Back in August, when the Centers for Disease Control and Prevention (CDC) first sounded the alarm on a vaping-related rash of lung illnesses, many people wondered if counterfeit THC vape products were to blame. Today, after more than 1,000 hospitalizations and at least 23 fatalities, that theory seems to have been proven (mostly) true — the CDC reports that more than 75 percent of the cases they’ve investigated involved THC vape products, the overwhelming majority of which were purchased on the black market. The main questions now are: Are any THC vape products safe to use, and how can consumers be confident that they’ve chosen the right ones?
The answer to the first question seems to be yes — when NBC News commissioned an analysis of both legal and counterfeit THC vape cartridges, all of the legal ones were free of contaminants. However, nearly all of the counterfeit or black market cartridges contained dangerous chemicals like pesticides or vitamin E acetate, which the Food and Drug Administration (FDA) has linked with many cases of lung illness so far.
As for the second question, a new research partnership between analytical testing laboratory Think20 Labs (full disclosure: Think20 is a cannabisMD CBD Shop partner) and cannabis vape company The Blinc Group is seeking to provide the answer. Together, the organizations are aiming to develop new tools and processes to ensure the THC vape products that make it into consumers’ hands are free of health risks.
As Conor Jenkins, the lab manager and scientific director of Think20 Labs, told cannabisMD, “If we can analyze what is actually being inhaled by people and test it for a battery of dangerous compounds, I believe that it will give more insight into if patient lungs are potentially coming into contact with dangerous chemicals that are not currently tested for. I believe it is a dangerous oversight in this field that we are only looking at the product itself and ignoring [byproducts] of chemicals that are broken down as they are heated [or] smoked.”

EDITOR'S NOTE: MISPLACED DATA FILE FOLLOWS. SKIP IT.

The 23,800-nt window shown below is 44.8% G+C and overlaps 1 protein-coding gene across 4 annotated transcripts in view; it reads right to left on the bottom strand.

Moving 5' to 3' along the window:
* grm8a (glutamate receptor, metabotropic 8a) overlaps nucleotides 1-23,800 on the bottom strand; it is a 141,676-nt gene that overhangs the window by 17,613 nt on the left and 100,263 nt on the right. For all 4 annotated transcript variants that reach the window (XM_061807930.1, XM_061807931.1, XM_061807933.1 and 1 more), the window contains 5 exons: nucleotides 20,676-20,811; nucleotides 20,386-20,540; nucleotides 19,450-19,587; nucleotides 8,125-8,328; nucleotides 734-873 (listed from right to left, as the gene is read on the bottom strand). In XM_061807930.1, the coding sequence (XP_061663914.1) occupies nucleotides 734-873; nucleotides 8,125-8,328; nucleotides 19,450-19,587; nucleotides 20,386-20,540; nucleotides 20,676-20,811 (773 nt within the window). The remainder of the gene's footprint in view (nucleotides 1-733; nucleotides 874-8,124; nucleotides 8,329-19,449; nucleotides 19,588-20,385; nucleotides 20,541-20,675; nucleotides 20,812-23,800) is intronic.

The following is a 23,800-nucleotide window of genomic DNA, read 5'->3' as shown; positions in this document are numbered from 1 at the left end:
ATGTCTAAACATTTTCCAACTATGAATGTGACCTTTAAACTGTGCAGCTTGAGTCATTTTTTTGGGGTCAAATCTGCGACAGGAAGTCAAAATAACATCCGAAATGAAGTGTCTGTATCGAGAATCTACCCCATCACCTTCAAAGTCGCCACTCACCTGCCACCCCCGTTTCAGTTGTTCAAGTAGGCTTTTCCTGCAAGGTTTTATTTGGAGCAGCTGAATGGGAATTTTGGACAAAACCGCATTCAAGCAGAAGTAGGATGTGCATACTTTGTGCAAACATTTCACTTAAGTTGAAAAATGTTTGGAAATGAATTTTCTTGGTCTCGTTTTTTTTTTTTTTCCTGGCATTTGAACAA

Both The Blinc Group and Think20 Labs are well-established players in the cannabis industry. The New York-based Blinc Group has been in the vaping business for over a decade, focusing on everything from research and development to manufacturing to marketing. Think20 Labs, which has laboratories in Maryland and California, has helped spearhead a number of ambitious cannabis research projects, including the mapping of the plant’s genome.
Now, they’re hoping their combined expertise can shed light on an issue that continues to puzzle experts around the country.
According to Jenkins, one of the partnership’s most notable projects will be to develop a “vaping machine” that can simulate how a human vapes — and what happens to lung tissue when it comes into contact with various types of chemicals. This machine could give scientists a much clearer picture of how vaping affects the lungs of users, which would then allow brands to design products that are free of potential risks.